Join us for any of these informal conversations between writers. Each discussion will have a starting point, but like any writing, they won’t follow a road map. Conversations will go wherever they go! Grab lunch, or coffee, and join the conversation! All are free and open to the public. Simply email Chelsea White at for access.  

July 9: Poet Becca Klaver and fiction and nonfiction writer Shena McAuliffe will talk about ways in which their writing processes differ and ways they overlap. How does a poet think or write differently from a prose writer? What can a writer learn from working in another genre?  

July 10: Fiction writers Rebecca Entel and Rachel Swearingen discuss the experience of publishing their debut works. How did they go about finding an agent and a publisher? What went well and what would they do differently now that their first books have found a home?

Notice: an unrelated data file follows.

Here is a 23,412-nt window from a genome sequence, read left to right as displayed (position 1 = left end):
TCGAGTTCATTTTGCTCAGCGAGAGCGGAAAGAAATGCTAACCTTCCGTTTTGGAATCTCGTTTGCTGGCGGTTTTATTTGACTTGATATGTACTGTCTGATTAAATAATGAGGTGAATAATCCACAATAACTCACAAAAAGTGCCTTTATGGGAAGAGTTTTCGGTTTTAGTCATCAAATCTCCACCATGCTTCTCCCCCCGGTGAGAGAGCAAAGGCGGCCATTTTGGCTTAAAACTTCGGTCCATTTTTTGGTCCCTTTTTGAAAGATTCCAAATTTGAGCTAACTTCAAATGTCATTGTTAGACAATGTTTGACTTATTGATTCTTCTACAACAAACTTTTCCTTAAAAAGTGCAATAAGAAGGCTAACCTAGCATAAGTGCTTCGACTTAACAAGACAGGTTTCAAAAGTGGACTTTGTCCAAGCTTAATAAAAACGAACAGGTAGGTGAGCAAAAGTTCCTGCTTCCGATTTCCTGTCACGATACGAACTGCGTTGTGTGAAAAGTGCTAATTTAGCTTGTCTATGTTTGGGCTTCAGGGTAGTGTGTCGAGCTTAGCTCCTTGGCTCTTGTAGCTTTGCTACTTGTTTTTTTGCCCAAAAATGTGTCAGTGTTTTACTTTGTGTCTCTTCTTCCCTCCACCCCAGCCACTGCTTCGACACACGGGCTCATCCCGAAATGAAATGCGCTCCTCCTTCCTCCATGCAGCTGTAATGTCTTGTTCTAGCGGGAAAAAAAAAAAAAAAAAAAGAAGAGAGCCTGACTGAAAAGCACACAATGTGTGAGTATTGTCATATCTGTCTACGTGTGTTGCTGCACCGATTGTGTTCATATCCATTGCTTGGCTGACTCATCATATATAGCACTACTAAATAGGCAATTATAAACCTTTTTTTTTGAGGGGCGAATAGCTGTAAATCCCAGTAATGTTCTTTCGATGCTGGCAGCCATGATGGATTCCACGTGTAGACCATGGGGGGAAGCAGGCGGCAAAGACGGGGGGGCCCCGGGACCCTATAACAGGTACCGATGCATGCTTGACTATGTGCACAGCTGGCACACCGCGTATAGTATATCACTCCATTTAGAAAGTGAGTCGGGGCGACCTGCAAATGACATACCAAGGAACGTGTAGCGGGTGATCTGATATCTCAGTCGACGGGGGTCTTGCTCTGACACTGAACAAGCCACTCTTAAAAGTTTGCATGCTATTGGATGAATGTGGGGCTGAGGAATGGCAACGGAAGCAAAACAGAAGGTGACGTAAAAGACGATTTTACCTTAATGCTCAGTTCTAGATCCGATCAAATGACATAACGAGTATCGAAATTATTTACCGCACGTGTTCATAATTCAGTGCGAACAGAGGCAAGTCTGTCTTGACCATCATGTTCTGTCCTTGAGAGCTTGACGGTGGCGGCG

July 11: “Wed Your Best Reader; or the Significance of 358." Writing is by necessity solitary; publishing is by definition public. In between these extremes, we make lasting literary relationships. Thisbe Nissen and Jay Baron Nicorvo discuss how their marriage helped determine their recent novels, Our Lady of the Prairie and The Standard Grand, the difficult parallel routes the books took to publication, and how the two novels ended up exactly the same number of pages, 358. They may need to get matching tattoos.

Afternoon Craft Talks

These talks are a chance to hear individual writers discuss issues of importance to them in their own work. We hope these talks will offer you new ways to think about your own work and challenge you to consider new approaches or perspectives. There will be a chance to pose questions and engage the writers as well. 

July 9: “Who’s Talking: Some Thoughts on Point of View.” Poet Glenn Freeman will discuss the important issue of point of view in any piece of writing. How do we decide? How do we not fall into habits of point of view and keep our options open? 

July 10: Fabulist fiction writer and genre-bending essayist Lily Hoang will offer ideas about process and how to push your work in new and surprising directions.